Renaissance and Rushour had a close tussle, with Mike looking like he was going to overhaul Rushour at one stage, only to follow him home to the finish, ahead of Attitude, Spook, Kestrel and The Cats Whiskers. Hasta La Vista (baby) did not finish as it no doubt had some teething problems to overcome on its first serious race outing.
After the race Boss Racing headed home to Sandgate, frequentflyer went into RQYS to enjoy lunch on the boat and examine what was left of the jib system, Rushour similarly headed for the marina with its numerous crew, while Renaissance and Attitude rafted up in the Bay to enjoy a pleasant afternoon, notwithstanding the few showers.
Tony Eppell once said that there should be a season prise for who ever outperforms their OMR rating the most but in a sense the OMR results are a good indication of this.
The race took in the order of 2 hours which is not bad for a course that involved Hope Banks, circumnavigating Peel Island, Cleveland Yellow and back to RQYS.
While Boss Racing took line honours, Gary slipped to 3rd place on OMR some 10 minutes behind frequentflyer. Renaissance was second just under 2 minutes ahead of Boss Racing, Rushour just missed 3rd place and was 9 seconds behind Boss Racing, Spook was 5th just under 10 minutes behind Rushour, Attitude 6th approximately 3 minutes behind Spook and The Cats Whiskers was 7th some 5 minutes back. Kestrel unfortunately does not have an OMR. Given the speed of these boats, where one error can change the results by several minutes, ten minutes between the first three boats is great and proves that the system works well.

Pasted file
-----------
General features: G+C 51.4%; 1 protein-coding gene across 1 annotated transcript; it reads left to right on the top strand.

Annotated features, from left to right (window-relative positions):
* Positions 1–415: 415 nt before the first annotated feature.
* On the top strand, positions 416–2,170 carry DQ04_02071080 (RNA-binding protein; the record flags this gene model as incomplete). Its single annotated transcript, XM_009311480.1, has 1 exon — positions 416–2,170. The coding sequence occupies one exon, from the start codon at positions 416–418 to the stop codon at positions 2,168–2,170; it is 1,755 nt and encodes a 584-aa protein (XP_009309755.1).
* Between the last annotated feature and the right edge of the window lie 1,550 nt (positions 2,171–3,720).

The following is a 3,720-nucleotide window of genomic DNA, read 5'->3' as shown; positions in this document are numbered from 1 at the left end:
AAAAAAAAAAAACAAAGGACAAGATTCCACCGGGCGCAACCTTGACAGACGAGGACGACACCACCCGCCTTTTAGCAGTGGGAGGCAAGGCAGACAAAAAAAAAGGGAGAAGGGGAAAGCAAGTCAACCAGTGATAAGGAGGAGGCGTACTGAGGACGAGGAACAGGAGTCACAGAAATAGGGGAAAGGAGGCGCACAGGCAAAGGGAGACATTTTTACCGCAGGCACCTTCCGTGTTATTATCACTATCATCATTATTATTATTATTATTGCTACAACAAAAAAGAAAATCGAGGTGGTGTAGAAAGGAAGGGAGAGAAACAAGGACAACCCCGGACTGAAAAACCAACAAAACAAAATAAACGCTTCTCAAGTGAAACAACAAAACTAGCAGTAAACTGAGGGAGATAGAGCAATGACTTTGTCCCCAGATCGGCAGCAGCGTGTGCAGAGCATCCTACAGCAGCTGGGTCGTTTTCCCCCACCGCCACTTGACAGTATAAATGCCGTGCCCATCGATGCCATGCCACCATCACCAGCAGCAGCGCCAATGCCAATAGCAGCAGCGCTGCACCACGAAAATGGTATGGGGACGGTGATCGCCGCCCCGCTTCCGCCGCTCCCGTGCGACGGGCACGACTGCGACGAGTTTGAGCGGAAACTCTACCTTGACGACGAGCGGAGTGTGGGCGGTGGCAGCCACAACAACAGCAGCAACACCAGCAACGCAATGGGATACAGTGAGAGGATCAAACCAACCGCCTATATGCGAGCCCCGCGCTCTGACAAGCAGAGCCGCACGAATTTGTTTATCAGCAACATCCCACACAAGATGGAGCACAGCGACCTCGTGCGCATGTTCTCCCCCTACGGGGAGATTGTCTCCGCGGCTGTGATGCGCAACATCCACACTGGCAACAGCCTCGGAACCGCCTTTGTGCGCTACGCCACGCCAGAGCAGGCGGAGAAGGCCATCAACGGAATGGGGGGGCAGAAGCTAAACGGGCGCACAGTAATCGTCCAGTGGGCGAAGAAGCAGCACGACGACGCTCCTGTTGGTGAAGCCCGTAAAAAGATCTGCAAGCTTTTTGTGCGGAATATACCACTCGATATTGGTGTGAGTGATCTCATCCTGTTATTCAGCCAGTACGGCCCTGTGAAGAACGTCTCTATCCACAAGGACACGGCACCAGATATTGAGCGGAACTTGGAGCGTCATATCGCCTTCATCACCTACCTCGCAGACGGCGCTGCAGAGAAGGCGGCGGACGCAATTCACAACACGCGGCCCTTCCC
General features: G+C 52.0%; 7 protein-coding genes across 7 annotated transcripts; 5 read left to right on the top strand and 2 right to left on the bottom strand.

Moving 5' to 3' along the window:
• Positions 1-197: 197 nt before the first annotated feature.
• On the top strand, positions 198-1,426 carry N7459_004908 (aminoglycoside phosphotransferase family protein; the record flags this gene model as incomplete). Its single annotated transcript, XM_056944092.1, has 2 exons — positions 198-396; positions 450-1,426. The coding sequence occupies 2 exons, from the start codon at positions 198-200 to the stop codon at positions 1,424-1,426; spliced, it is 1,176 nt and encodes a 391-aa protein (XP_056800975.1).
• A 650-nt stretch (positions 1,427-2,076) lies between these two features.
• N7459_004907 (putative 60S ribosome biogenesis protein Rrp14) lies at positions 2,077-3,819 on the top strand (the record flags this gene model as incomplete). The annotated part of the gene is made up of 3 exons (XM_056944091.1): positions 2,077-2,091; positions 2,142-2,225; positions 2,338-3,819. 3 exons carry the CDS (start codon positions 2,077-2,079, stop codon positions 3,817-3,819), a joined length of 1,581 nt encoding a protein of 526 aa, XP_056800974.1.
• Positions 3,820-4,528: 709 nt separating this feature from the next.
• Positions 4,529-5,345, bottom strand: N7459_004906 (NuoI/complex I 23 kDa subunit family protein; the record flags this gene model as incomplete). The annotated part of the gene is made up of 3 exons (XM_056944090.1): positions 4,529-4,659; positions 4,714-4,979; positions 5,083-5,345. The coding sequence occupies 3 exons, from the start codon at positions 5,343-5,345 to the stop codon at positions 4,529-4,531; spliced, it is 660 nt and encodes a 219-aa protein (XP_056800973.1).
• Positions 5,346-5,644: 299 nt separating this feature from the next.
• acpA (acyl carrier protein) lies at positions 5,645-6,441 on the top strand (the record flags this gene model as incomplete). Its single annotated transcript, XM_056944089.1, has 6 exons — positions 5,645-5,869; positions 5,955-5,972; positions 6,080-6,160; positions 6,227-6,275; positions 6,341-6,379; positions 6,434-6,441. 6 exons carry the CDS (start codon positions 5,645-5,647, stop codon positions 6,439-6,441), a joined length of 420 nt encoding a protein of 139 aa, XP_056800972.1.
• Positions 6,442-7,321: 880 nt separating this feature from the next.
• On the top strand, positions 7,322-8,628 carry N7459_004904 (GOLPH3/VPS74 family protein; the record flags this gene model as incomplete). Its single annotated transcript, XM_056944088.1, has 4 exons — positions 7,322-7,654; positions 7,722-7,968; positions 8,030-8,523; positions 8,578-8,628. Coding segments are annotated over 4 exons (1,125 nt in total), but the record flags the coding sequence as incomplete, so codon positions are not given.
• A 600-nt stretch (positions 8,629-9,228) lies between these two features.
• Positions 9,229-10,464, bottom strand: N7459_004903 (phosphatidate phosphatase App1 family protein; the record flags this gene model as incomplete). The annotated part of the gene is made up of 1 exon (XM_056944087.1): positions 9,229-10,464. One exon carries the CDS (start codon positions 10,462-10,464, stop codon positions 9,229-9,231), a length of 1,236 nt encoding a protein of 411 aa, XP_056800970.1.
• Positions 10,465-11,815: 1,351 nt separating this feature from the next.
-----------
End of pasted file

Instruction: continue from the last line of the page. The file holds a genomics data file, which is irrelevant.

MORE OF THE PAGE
Renaissance has continued on with its consistent good form and Mike must be looking forward to a good showing on OMR in the Brisbane to Gladstone.
On the Performance Rating System the places were 1st frequentflyer, 2nd Boss Racing, 3rd Renaissance, 4th Rushour, 5th Attitude, 6th Spook, 7th Kestrel and 8th The Cats Whiskers.
While the results are an indicator of the day, there must be a dozen, well at least nine, stories to tell about the race, what worked, what went wrong and who did what to whom.
The progressive Bay Point score on OMR is as follows. 1st Renaissance, 2nd frequentflyer, 3rd Boss Racing, 4th Spook, 5th Rushour, 6th Attitude and 7th The Cats Whiskers, with the first four having completed the two races to date. On PRS frequentflyer and Renaissance are tied, followed by Boss Racing, Spook, Rushour, Attitude, Kestrel, The Cats Whiskers and Hasta La Vista.As in other years, the results will depend on who turns up and sails consistently well.
A Personal View
It is easier up near the front!
On frequentflyer we had the luxury of 3 skippers, who could predict the opportunities and problems and were prepared to give it their all.
Zebb Peters called the tactical shots (if only he did not usually sail that other very fast boat) and was quick to address any problems. Kriss Dellit who kept the boat safely flying a hull and revelled in trimming our new Ullman jib (which despite appearances is not a storm sail) and using the Selden CX Top down furlers that worked well and easily compared with the last year of struggling with an earlier iteration of the design. Lee Murray who is not used to multihulls enthused about the speed which just reached 20 knots and I held onto the lump of wood and kept the boat generally pointing in the right direction. It was as it should be after months of frustration with our spinnaker furlers, other gear failure and OK, skipper failure too.
Congratulations to the Manly Combined Clubs Sailing Committee
The Committee has done a great deal of work to simplify the sailing instructions and reduce the 30 or so Bay race courses (with many duplications), down to just 5 for our division, plus the triangles and the longer special events to the north and south. It is also great to have the multihulls start first, as it avoids us sailing through and annoying the monohull fleet. Sunday's race was very well run.